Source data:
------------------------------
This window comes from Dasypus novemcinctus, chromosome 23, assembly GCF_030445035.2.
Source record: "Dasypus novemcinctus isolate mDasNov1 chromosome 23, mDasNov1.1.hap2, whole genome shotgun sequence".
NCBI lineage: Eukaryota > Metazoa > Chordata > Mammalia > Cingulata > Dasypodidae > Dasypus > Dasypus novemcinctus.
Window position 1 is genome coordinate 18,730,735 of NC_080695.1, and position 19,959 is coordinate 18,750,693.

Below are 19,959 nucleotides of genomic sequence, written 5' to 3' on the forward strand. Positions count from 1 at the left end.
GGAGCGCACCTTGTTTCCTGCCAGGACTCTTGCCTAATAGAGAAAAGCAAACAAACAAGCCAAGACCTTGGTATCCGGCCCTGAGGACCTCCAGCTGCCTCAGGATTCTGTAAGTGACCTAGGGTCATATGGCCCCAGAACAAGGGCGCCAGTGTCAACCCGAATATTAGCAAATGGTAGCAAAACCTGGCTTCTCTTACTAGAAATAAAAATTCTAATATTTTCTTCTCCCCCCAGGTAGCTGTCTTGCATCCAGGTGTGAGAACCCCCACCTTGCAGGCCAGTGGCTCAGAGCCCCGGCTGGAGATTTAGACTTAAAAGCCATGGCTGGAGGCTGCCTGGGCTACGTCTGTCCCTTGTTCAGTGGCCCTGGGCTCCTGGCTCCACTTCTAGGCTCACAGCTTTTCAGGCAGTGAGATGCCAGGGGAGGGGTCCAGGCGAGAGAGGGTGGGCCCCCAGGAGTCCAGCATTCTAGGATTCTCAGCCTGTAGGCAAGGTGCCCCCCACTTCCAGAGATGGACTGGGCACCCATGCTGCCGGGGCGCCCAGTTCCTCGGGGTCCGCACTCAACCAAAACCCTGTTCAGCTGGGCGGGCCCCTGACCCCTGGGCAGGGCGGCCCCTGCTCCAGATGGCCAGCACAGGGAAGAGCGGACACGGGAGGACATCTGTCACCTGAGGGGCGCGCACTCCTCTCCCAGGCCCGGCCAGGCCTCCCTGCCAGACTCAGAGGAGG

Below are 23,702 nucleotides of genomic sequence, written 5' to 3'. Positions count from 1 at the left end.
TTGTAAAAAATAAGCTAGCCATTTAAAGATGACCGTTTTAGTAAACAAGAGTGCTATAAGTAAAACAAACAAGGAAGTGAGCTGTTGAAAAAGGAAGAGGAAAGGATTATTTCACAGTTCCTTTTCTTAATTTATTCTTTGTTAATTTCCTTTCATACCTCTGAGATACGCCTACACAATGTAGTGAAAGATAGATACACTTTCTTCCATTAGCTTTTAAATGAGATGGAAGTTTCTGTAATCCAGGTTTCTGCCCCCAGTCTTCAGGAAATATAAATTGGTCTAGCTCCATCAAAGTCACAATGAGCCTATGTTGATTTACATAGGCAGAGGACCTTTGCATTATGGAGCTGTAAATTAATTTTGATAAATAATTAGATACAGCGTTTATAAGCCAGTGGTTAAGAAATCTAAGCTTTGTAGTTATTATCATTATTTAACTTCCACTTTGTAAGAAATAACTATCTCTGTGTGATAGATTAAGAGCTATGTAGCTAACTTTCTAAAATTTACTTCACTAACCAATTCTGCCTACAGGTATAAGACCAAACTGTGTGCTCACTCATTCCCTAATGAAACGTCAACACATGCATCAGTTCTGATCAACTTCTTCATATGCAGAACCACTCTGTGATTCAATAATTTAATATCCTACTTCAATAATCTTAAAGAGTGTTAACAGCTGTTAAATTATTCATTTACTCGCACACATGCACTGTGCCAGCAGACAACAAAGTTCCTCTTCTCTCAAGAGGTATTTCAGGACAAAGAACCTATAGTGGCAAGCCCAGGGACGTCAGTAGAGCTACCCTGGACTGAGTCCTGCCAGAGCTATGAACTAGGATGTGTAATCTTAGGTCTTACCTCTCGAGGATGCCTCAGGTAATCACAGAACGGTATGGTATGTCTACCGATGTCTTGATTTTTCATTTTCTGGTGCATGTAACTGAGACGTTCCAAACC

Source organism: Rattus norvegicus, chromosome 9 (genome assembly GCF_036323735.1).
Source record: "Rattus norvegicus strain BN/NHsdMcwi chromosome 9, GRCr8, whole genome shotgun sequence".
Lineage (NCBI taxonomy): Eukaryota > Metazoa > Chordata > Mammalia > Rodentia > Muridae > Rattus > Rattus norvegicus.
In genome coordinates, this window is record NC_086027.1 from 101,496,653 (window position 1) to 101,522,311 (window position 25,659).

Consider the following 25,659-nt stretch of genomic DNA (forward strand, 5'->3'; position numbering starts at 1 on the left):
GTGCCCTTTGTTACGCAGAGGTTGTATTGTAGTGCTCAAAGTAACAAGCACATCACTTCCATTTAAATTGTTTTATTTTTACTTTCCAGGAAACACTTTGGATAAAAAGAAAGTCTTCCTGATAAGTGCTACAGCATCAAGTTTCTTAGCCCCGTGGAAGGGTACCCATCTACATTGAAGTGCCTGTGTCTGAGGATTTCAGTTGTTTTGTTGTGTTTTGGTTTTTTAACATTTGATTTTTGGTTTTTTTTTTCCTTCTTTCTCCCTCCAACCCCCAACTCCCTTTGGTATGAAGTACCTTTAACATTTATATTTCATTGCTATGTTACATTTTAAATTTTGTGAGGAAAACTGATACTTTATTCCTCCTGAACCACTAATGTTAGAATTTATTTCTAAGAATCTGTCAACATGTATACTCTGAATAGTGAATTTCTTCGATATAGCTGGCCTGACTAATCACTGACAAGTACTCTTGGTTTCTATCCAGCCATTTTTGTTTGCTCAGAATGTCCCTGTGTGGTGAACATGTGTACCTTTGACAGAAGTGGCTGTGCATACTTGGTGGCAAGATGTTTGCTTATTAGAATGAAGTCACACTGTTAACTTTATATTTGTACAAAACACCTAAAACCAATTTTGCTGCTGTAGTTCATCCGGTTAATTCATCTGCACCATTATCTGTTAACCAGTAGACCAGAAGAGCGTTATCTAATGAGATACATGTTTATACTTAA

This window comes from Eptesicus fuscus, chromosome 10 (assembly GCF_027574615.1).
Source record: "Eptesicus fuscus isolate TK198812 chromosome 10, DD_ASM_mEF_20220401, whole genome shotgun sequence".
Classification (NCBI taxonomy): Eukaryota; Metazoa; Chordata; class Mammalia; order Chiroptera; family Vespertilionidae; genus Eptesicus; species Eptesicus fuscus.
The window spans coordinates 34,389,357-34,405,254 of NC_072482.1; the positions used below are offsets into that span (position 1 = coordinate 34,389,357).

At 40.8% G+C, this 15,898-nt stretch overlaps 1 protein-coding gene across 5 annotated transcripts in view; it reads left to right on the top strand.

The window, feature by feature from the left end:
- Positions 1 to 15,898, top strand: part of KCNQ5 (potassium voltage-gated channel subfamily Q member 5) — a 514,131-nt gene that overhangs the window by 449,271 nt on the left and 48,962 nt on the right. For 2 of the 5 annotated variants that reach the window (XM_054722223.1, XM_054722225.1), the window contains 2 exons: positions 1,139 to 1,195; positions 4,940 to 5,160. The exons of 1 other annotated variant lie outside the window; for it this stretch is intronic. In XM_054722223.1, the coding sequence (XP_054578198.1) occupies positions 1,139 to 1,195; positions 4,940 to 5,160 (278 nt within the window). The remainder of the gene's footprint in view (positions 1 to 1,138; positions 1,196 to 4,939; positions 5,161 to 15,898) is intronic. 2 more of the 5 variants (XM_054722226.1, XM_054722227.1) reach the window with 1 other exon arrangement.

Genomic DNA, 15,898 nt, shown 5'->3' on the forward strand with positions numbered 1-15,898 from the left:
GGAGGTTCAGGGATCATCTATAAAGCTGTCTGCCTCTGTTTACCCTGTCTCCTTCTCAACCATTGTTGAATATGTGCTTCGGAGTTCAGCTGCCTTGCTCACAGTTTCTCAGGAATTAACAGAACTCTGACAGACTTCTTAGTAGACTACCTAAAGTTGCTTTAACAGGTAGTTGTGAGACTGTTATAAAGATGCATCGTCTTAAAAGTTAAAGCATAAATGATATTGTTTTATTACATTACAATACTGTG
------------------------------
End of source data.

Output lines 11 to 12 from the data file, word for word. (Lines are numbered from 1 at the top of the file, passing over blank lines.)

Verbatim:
Lineage (NCBI taxonomy): Eukaryota > Metazoa > Chordata > Mammalia > Rodentia > Muridae > Rattus > Rattus norvegicus.
In genome coordinates, this window is record NC_086027.1 from 101,496,653 (window position 1) to 101,522,311 (window position 25,659).